Measuring Stress Before and During Pregnancy: A Review of Population-Based Studies of Obstetric Outcomes
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Mounting evidence from clinic and convenience samples suggests that stress is an important predictor of adverse obstetric outcomes. Using a proposed theoretical framework, this review identified and synthesized the population-based literature on the measurement of stress prior to and during pregnancy in relation to obstetric outcomes. Population-based, peer-reviewed empirical articles that examined stress prior to or during pregnancy in relation to obstetric outcomes were identified in the PubMed and PsycInfo databases. Articles were evaluated to determine the domain(s) of stress (environmental, psychological, and/or biological), period(s) of stress (preconception and/or pregnancy), and strength of the association between stress and obstetric outcomes. Thirteen studies were evaluated. The identified studies were all conducted in developed countries. The majority of studies examined stress only during pregnancy (n = 10); three examined stress during both the preconception and pregnancy periods (n = 3). Most studies examined the environmental domain (e.g. life events) only (n = 9), two studies examined the psychological domain only, and two studies examined both. No study incorporated a biological measure of stress. Environmental stressors before and during pregnancy were associated with worse obstetric outcomes, although some conflicting findings exist. Few population-based studies have examined stress before or during pregnancy in relation to obstetric outcomes. Although considerable variation exists in the measurement of stress across studies, environmental stress increased the risk for poor obstetric outcomes. Additional work using a lifecourse approach is needed to fill the existing gaps in the literature and to develop a more comprehensive understanding of the mechanisms by which stress impacts obstetric outcomes.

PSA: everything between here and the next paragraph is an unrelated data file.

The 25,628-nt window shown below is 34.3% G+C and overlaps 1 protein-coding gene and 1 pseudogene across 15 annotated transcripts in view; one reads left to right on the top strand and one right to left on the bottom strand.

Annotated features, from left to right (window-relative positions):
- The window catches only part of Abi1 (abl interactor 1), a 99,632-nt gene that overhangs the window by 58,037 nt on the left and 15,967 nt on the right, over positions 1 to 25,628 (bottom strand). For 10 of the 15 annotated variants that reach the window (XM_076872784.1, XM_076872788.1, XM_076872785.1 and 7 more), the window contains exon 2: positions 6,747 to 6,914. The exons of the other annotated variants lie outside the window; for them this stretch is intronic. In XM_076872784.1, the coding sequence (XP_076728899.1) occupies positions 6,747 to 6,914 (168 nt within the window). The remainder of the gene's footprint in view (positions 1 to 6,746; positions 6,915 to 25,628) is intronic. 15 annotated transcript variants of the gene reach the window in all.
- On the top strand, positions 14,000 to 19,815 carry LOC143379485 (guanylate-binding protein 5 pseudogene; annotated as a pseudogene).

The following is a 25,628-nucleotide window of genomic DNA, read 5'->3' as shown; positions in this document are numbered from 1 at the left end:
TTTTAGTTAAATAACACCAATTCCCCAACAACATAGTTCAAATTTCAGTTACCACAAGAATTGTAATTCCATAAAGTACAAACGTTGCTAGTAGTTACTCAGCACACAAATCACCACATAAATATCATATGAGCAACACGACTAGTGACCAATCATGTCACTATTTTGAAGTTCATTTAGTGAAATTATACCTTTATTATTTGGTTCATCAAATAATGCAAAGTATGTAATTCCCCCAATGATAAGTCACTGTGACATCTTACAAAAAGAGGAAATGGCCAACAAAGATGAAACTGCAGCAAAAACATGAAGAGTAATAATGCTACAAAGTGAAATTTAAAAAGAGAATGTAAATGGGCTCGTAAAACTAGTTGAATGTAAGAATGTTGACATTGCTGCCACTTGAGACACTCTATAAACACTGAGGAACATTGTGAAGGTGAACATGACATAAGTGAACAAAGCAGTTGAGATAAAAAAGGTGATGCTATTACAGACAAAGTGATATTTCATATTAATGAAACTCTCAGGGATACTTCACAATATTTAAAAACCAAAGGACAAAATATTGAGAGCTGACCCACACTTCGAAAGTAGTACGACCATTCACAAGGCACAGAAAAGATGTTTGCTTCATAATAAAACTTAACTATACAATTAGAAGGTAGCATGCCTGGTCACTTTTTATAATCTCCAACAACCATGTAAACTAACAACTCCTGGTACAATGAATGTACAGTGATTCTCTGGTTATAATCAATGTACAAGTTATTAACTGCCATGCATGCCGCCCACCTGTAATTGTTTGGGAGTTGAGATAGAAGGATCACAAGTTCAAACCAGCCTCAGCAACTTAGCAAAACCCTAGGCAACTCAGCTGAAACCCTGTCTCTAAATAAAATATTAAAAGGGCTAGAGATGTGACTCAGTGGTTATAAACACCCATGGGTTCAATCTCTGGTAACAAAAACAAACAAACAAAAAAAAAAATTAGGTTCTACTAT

KeywordsMaternal stress Stress measurement Lifecourse Obstetric outcomes Population-based Review
This project has been funded in whole or in part with Federal funds from the Eunice Kennedy Shriver National Institute of Child Health and Human Development, National Institutes of Health, Department of Health and Human Services (Contract Nos HHSN275200503396C and HHSN275201100014C, National Children’s Study Wisconsin Study Center (PI: M. Durkin and S. Leuthner). The content of this publication does not necessarily reflect the views or policies of the Department of Health and Human Services, nor does mention of trade names, commercial products, or organizations imply endorsement by the U.S. Government. Additional funding for this research was provided by a grant from the Health Disparities Research Scholars Program (FW; T32 HD049302; PI: G. Sarto). We would also like to thank the anonymous reviewers for their helpful comments and suggestions.
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